Note to editors: The following speech was delivered in Parliament today by the DA Shadow Minister in the Presidency, Sejamothopo Motau MP, during the debate on Xenophobia.
There is no doubt in my mind that all the good people of South Africa cherish the promotion of harmonious co-existence and respect for the rights of all persons, including foreign nationals.
This is the case because we want to establish a society based on democratic values, social justice and fundamental human rights for all who live in the country.
A country that is peaceful and crime-free.
Sadly, we seem to be failing in our noble national mission. As matters stand, this country seems more divided and violent than at any time since 1994.
Xenophobia, homophobia, racism and religious intolerance, bedevil the social fabric of our nation.
This, despite the fact that that the Presidency is mandated to lead the agenda and discourse on nation building, social cohesion and national identity facilitated through the Moral Regeneration Movement and its charter of positive values.
What positive results can we show for the millions of Rand appropriated for this purpose every year?
The simple answer is: Very little, if anything. Political correctness and expediency seem to be the major culprits responsible for this dismal performance.
Following the recent xenophobic violence in the Tshwane area, DA Leader Mmusi Maimane made the following plea: “The DA strongly condemns xenophobia and xenophobic violence and we urge all South Africans to do the same. The hatred and intolerance towards foreign African nationals that has flared up in areas of Gauteng is morally contemptible and self- defeating.”
To defeat this scourge, we need to get to the root causes of the problem and eradicate them. Political correctness will not get us anywhere, as experience has shown.
While irrationality can be blamed for some xenophobic behaviour, we cannot lose sight of the fact that there are some objective factors that generate resentment among both South Africans and immigrants that serve as triggers for violence.
For instance, there are growing grumblings amongst South Africans in the townships that foreign nationals put severe strain on amenities and services such as public schools, clinics, hospitals and housing. Scrambling for jobs also always comes up as a big factor.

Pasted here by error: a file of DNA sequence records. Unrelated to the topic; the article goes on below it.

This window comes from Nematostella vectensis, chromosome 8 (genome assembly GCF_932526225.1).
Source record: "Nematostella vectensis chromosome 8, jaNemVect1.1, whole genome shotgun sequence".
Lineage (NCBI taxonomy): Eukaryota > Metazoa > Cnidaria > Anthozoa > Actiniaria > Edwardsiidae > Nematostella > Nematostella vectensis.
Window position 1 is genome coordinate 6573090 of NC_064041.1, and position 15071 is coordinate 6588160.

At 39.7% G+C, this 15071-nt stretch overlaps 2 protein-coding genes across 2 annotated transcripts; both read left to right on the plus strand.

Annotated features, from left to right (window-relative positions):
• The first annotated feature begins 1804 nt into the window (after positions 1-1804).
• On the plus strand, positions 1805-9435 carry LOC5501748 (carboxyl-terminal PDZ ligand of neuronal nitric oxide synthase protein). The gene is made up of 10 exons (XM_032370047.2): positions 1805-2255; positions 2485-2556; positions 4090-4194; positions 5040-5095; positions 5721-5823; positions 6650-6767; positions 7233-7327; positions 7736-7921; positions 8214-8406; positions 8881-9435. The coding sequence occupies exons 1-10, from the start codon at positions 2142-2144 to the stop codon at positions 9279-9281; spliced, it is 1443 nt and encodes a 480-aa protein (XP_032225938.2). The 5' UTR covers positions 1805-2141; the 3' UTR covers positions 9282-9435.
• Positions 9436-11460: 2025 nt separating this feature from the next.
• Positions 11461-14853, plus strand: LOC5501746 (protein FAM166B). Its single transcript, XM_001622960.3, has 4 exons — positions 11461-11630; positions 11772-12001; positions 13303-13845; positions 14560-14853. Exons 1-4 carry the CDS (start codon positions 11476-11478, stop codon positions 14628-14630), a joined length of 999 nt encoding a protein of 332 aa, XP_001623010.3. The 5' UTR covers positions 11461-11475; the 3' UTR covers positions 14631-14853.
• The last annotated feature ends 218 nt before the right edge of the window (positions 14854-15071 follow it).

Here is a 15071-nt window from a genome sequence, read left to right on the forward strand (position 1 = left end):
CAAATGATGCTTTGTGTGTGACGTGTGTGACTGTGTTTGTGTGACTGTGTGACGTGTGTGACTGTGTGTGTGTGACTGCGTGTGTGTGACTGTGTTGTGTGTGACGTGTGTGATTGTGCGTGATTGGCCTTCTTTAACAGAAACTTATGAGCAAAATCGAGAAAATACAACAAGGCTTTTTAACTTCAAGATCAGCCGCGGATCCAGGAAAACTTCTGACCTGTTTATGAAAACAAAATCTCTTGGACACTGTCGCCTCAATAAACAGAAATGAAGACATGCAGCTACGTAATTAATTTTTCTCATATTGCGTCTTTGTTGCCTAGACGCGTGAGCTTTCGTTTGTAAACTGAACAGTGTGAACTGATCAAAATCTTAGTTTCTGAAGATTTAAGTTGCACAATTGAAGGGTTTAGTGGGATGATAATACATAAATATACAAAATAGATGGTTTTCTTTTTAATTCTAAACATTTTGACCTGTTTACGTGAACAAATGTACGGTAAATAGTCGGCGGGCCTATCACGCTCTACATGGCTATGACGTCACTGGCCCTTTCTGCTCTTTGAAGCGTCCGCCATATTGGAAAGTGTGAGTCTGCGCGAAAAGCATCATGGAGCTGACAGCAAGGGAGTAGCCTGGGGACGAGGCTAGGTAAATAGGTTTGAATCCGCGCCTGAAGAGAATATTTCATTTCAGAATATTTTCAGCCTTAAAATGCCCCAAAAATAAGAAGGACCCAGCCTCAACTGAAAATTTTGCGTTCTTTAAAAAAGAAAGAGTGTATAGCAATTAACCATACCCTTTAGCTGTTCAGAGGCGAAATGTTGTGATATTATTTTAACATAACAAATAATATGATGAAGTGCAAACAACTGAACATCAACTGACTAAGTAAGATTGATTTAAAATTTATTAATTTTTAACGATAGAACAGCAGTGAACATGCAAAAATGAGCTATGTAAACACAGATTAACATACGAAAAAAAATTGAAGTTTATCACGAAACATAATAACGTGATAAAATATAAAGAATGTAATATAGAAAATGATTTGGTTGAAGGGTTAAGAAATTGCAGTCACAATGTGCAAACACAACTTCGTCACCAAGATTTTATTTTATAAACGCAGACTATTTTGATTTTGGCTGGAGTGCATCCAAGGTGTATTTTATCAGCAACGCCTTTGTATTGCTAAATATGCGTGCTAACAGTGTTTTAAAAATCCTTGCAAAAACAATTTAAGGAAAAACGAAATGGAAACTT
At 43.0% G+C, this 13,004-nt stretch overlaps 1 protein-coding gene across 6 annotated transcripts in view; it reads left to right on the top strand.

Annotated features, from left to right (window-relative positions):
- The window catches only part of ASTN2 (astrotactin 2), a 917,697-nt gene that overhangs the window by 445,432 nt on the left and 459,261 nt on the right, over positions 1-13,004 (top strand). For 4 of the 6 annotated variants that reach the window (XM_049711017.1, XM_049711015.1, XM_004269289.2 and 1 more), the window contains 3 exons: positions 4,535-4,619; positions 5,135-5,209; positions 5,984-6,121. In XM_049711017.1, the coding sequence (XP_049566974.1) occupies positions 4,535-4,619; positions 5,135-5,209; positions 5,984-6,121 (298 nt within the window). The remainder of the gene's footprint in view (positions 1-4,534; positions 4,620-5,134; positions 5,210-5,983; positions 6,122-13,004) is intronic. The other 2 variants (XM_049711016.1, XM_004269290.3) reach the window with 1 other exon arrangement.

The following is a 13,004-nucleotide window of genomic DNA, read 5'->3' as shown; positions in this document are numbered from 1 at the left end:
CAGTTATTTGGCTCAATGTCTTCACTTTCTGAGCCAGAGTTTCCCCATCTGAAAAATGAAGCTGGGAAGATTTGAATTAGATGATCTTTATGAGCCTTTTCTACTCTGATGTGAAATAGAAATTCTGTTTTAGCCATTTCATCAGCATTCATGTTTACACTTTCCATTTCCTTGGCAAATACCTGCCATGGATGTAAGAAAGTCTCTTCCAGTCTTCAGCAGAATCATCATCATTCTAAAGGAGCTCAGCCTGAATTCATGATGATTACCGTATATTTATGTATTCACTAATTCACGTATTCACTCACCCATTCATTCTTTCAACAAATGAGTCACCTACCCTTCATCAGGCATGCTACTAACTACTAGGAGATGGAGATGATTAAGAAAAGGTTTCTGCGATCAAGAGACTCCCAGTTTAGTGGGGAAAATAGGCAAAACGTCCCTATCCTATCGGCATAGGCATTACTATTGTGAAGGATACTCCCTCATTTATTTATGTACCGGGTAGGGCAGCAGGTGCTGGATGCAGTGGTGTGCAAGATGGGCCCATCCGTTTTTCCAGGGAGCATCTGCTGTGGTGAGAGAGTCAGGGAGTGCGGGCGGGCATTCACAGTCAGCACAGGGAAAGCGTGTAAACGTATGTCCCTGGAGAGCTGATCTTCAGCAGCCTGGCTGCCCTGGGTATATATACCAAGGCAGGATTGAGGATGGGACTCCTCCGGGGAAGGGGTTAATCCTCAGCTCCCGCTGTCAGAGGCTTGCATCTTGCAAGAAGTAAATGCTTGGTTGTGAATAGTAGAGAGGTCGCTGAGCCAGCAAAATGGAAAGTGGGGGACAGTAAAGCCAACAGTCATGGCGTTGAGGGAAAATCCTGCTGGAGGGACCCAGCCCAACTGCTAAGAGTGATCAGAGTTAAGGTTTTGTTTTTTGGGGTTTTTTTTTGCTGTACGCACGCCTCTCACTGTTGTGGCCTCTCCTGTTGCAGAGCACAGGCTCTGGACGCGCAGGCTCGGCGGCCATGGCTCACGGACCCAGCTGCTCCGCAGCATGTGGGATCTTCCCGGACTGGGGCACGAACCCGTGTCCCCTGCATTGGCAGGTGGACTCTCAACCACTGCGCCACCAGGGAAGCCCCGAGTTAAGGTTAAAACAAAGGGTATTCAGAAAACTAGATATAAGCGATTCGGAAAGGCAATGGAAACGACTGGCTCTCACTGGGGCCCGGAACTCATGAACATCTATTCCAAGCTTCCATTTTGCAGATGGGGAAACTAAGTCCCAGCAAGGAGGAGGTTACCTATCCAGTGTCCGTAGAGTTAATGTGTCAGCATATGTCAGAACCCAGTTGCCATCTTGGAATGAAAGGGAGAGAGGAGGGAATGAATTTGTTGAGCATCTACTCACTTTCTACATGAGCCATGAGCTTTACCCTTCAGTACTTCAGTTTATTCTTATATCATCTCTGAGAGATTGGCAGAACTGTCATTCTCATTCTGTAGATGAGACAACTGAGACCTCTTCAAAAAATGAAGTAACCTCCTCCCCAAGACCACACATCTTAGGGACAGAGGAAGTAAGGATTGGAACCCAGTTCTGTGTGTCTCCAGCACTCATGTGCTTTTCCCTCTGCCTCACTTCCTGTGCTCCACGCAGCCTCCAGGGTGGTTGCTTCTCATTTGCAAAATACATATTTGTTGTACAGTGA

With 9 million jobless and 17 million people on social grants this is hardly surprising.
The very weak economic growth in the country is not helping. The economy needs to grow by at least 5 percent or more a year, as envisaged by the National Development Plan, to create millions of jobs.
Most people who have a job, hardly ever worry about who is in the country.
Let me defer to the DA Leader again: “The DA’s position is that anyone who meets the legal criteria; is prepared to play by the rules of our Constitution, and who seeks a better life for themselves, should be welcome in South Africa.”
These factors – real or imagined – must be confronted head-on and addressed as they will not go away of themselves. We dare not shy away from them.
Following the xenophobic violence in 2008 and 2015, Parliament appointed Ad Hoc Joint Committees to probe the causes of the violence against foreign nationals.
These committees, constituted at some significant cost, completed their assignments and made recommendations to Parliament regarding the actions to be taken to address the scourge.
These recommendations included that:
- The Department of Home Affairs prioritise issuing foreign nationals with correct documentation, maintain adequate records and root out corruption;
- That the Portfolio Committees on Safety and Security establish the ability of crime combating units to stem future attacks and for police response to violent situations in general; and
- That the Portfolio Committee on Justice and Constitutional Development monitor Special Courts progress in processing cases of violence against foreign nationals.
Very little seems to have been done regarding the implementation of these recommendations. As a member of this House who served on the 2015 Ad Hoc Joint Committee, I have no idea as to what has come of the recommendations.
The DA calls on this Parliament to institute an urgent review of the recommendations made in 2008 and 2015; establish which have been implemented and facilitate the implementation of those outstanding – as a matter of urgency.
The DA believes that recent incidents of xenophobic violence and anti-foreigner sentiments are a consequence of the failure of the ANC Government to implement the recommendations set out in the 2008 and 2015 reports – adopted by Parliament – of the Ad Hoc Joint Committees on Probing Violence against Foreign Nationals.
There is no more time to lose. Failure to implement frustrates any effort to promote social cohesion and harmonious co-existence among the people who live in the country.